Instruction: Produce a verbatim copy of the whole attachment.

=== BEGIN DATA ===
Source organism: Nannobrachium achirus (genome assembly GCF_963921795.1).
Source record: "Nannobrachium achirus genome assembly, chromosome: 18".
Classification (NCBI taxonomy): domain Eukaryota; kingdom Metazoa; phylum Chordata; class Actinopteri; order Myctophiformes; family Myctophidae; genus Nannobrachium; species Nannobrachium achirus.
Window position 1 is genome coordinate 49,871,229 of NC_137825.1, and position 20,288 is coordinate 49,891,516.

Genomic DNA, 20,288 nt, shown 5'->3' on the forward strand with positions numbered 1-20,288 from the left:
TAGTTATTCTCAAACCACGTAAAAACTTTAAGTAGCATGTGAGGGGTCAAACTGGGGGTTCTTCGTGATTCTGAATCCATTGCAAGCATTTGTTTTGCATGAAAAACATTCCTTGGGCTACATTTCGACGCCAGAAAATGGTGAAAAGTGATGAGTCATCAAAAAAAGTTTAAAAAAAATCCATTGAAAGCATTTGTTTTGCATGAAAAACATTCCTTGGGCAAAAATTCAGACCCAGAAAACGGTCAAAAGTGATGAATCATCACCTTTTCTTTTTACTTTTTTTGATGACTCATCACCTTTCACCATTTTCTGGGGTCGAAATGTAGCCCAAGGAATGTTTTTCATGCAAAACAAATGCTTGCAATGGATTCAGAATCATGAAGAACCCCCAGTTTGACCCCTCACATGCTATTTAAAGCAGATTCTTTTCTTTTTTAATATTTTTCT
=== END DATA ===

Source organism: Nannobrachium achirus (genome assembly GCF_963921795.1).
Source record: "Nannobrachium achirus genome assembly, chromosome: 18".
Classification (NCBI taxonomy): domain Eukaryota; kingdom Metazoa; phylum Chordata; class Actinopteri; order Myctophiformes; family Myctophidae; genus Nannobrachium; species Nannobrachium achirus.
Window position 1 is genome coordinate 49,871,229 of NC_137825.1, and position 20,288 is coordinate 49,891,516.

Genomic DNA, 20,288 nt, shown 5'->3' on the forward strand with positions numbered 1-20,288 from the left:
TAGTTATTCTCAAACCACGTAAAAACTTTAAGTAGCATGTGAGGGGTCAAACTGGGGGTTCTTCGTGATTCTGAATCCATTGCAAGCATTTGTTTTGCATGAAAAACATTCCTTGGGCTACATTTCGACGCCAGAAAATGGTGAAAAGTGATGAGTCATCAAAAAAAGTTTAAAAAAAATCCATTGAAAGCATTTGTTTTGCATGAAAAACATTCCTTGGGCAAAAATTCAGACCCAGAAAACGGTCAAAAGTGATGAATCATCACCTTTTCTTTTTACTTTTTTTGATGACTCATCACCTTTCACCATTTTCTGGGGTCGAAATGTAGCCCAAGGAATGTTTTTCATGCAAAACAAATGCTTGCAATGGATTCAGAATCATGAAGAACCCCCAGTTTGACCCCTCACATGCTATTTAAAGCAGATTCTTTTCTTTTTTAATATTTTTCT